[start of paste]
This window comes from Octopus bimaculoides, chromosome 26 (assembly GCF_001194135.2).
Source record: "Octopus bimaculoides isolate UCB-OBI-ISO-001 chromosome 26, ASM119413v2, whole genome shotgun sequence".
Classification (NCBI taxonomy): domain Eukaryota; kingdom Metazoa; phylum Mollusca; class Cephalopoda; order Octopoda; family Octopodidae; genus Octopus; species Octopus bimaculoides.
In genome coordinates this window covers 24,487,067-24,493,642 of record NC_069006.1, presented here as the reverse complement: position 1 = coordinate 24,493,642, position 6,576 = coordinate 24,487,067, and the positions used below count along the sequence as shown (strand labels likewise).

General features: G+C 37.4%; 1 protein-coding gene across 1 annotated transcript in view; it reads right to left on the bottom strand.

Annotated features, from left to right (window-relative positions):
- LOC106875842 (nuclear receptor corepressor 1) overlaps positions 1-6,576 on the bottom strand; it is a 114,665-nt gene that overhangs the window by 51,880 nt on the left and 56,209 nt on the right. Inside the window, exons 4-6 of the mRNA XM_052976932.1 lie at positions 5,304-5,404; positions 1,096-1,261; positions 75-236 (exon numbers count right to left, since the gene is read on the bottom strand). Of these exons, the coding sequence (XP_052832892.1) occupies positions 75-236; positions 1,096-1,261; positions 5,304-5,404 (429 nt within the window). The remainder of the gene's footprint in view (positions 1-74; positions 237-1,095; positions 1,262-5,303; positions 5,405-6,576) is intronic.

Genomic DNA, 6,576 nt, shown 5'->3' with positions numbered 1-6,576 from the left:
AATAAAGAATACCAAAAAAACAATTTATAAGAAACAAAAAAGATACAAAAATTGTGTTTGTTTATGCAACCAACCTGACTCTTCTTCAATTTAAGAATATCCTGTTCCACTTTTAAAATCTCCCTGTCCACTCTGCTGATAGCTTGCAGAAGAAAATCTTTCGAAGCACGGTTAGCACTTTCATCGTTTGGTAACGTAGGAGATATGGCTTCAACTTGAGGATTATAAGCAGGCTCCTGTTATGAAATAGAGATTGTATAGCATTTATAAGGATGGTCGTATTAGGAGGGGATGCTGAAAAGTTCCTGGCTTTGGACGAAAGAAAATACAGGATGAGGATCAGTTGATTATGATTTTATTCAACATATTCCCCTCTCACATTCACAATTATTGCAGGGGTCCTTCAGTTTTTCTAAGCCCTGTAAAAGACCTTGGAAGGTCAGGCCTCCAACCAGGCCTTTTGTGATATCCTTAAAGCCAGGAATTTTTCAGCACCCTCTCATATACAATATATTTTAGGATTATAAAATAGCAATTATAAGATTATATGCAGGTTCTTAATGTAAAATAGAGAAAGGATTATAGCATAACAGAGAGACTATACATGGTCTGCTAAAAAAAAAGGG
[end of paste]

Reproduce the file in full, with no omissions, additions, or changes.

This window comes from Octopus bimaculoides, chromosome 26 (assembly GCF_001194135.2).
Source record: "Octopus bimaculoides isolate UCB-OBI-ISO-001 chromosome 26, ASM119413v2, whole genome shotgun sequence".
Classification (NCBI taxonomy): domain Eukaryota; kingdom Metazoa; phylum Mollusca; class Cephalopoda; order Octopoda; family Octopodidae; genus Octopus; species Octopus bimaculoides.
In genome coordinates this window covers 24,487,067-24,493,642 of record NC_069006.1, presented here as the reverse complement: position 1 = coordinate 24,493,642, position 6,576 = coordinate 24,487,067, and the positions used below count along the sequence as shown (strand labels likewise).

General features: G+C 37.4%; 1 protein-coding gene across 1 annotated transcript in view; it reads right to left on the bottom strand.

Annotated features, from left to right (window-relative positions):
- LOC106875842 (nuclear receptor corepressor 1) overlaps positions 1-6,576 on the bottom strand; it is a 114,665-nt gene that overhangs the window by 51,880 nt on the left and 56,209 nt on the right. Inside the window, exons 4-6 of the mRNA XM_052976932.1 lie at positions 5,304-5,404; positions 1,096-1,261; positions 75-236 (exon numbers count right to left, since the gene is read on the bottom strand). Of these exons, the coding sequence (XP_052832892.1) occupies positions 75-236; positions 1,096-1,261; positions 5,304-5,404 (429 nt within the window). The remainder of the gene's footprint in view (positions 1-74; positions 237-1,095; positions 1,262-5,303; positions 5,405-6,576) is intronic.

Genomic DNA, 6,576 nt, shown 5'->3' with positions numbered 1-6,576 from the left:
AATAAAGAATACCAAAAAAACAATTTATAAGAAACAAAAAAGATACAAAAATTGTGTTTGTTTATGCAACCAACCTGACTCTTCTTCAATTTAAGAATATCCTGTTCCACTTTTAAAATCTCCCTGTCCACTCTGCTGATAGCTTGCAGAAGAAAATCTTTCGAAGCACGGTTAGCACTTTCATCGTTTGGTAACGTAGGAGATATGGCTTCAACTTGAGGATTATAAGCAGGCTCCTGTTATGAAATAGAGATTGTATAGCATTTATAAGGATGGTCGTATTAGGAGGGGATGCTGAAAAGTTCCTGGCTTTGGACGAAAGAAAATACAGGATGAGGATCAGTTGATTATGATTTTATTCAACATATTCCCCTCTCACATTCACAATTATTGCAGGGGTCCTTCAGTTTTTCTAAGCCCTGTAAAAGACCTTGGAAGGTCAGGCCTCCAACCAGGCCTTTTGTGATATCCTTAAAGCCAGGAATTTTTCAGCACCCTCTCATATACAATATATTTTAGGATTATAAAATAGCAATTATAAGATTATATGCAGGTTCTTAATGTAAAATAGAGAAAGGATTATAGCATAACAGAGAGACTATACATGGTCTGCTAAAAAAAAAGGG